where RunAsync essentially encapsulates:
await InitializeAsync(cancellationToken); await StartAsync(cancellationToken); await ReadDataInLoop(buffer, cancellationToken); await StopAsync(cancellationToken); await RemoveTraceAsync(cancellationToken);
We shift the cancellation responsibility to the CancellationToken, allowing us to cancel from any number of sources. The question then becomes, “What is the buffer?” Initially, we experimented with using a delegate in the form of an interface contract, called ITraceRowProcessor. We could then implement that multiple ways, including a BufferedTraceRowProcessor, which for the implementation of ITraceRowProcessor.Process(TraceRow traceRow) just added the trace row to a ConcurrentQueue or BlockingCollection<T>. Something still felt off though.
It turned out, however, that there was an even better way, using Channel<T>. Channel<T> has been covered many times by bloggers more capable than I, so I will just link to some of those posts:
- An Introduction to System.Threading.Channels by Steve Gordon
- An Introduction to System.Threading.Channels by Stephen Toub
By passing in ChannelWriter<TraceRow> as a buffer, a few things happen:
- We can asynchronously write to channels, which means as soon as we are done awaiting data from the trace source, and we get a trace row, we can then await the write to the channel. This is exactly what we want so that we stay on the CPU for as little time as possible since we are dealing with task scheduler threads.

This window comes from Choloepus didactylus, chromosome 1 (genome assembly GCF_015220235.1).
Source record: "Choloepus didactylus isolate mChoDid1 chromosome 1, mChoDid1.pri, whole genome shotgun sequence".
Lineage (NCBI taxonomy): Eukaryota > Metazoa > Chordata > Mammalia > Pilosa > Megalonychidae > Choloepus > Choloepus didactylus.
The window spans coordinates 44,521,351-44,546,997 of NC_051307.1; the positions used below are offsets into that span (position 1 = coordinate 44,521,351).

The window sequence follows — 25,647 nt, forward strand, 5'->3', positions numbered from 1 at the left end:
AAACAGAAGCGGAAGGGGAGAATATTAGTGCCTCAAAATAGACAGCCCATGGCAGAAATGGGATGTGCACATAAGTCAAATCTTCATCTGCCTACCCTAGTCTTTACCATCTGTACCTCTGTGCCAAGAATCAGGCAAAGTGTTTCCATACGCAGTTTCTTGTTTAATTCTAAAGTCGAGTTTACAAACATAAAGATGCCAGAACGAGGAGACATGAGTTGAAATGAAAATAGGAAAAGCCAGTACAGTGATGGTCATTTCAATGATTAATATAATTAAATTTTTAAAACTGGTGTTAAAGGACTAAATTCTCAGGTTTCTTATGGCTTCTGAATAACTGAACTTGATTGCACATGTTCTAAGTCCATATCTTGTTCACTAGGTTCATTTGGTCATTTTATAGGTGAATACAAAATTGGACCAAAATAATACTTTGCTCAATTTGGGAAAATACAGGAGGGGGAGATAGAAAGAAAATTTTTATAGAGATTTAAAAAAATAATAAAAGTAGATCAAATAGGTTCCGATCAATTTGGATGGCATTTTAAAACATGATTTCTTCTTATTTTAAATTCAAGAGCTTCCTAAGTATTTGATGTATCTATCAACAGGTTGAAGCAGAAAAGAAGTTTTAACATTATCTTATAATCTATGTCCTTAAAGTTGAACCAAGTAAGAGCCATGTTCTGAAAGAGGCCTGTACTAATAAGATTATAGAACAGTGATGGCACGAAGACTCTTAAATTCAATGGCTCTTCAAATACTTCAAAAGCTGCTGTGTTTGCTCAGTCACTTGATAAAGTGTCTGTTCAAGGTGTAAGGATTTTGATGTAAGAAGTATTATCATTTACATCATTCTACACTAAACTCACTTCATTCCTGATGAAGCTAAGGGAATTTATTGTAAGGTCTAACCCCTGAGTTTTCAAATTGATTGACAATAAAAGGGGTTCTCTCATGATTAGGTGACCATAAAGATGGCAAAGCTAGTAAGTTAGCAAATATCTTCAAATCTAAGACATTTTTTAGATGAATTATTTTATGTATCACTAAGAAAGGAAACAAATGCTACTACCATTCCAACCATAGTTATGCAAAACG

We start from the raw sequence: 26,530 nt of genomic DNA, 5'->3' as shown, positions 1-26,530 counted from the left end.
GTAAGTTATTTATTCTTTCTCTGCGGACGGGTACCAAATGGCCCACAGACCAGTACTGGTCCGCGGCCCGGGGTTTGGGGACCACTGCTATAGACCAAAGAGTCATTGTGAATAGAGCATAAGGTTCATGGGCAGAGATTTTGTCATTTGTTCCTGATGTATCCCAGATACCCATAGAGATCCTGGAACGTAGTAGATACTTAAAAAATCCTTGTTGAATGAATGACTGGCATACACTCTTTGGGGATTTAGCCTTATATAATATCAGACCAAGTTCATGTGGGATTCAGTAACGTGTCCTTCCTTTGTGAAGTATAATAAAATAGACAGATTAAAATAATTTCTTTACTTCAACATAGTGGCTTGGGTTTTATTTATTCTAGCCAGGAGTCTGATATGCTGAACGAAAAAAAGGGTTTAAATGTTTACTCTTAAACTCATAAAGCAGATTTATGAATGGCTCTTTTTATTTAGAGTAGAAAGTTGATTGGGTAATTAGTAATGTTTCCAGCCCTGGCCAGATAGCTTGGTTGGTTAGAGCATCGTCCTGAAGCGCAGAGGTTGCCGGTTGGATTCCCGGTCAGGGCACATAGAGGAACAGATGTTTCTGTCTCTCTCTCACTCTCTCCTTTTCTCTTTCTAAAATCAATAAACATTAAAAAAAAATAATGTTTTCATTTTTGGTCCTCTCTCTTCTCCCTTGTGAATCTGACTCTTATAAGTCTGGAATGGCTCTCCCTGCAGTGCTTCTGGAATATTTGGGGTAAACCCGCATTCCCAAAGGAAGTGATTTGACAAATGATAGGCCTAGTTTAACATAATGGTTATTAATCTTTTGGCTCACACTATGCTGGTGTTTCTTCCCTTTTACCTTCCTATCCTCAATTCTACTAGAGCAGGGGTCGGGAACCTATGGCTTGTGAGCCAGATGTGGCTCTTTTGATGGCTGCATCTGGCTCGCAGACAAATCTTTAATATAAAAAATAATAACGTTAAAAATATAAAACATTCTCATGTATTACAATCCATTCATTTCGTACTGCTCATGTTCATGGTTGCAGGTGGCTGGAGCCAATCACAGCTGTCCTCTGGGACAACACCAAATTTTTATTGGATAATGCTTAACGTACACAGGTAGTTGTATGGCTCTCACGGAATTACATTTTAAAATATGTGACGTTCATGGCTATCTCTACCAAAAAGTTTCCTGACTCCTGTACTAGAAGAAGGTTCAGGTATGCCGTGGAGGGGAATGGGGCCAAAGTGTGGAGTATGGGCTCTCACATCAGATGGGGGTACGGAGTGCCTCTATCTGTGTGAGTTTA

- The channels have built-in buffering behaviors, like max size, and what to do when the max size is reached but expose a common class for both bounded and unbounded channels, allowing for flexibility.
- They are massively optimized for speed, better than anything before them.
- They support multiple writers, so the same channel could serve more than one TraceServer engine for the shared buffer scenario.
- They support multiple readers, so we don’t need to worry about IO stalls or processing backup. We could just add another reader from the same channel.
- They support both wait and peek style operations, allowing you to know if there are any more items and, if so, add them to a batch. This ensures we can do batch writing and just-in-time writing from the same consumer.
- They support async/await from the reader side, ensuring that we don’t need a dedicated thread just waiting for data that may not arrive.
Putting It All Together
Once we migrated to Channel<T>, everything came together. We also had a corresponding discovery of a way to do asynchronous XEvents reading, which meant that we could use the async TraceServer with both legacy SQL Server Trace APIs as well as newer XEvents APIs. The trace engine is fast, scalable, uses few threads, is fully async all the way down, supports cancellation, and has extensible buffer behavior support. Expect the new engine in a later version of our SentryOne monitoring software. It’s also worth noting that the techniques applied above do not just apply to trace, but also serve as an illustration for rapid data processing in general, and how the tools have evolved to support even better use cases with fewer lines of code.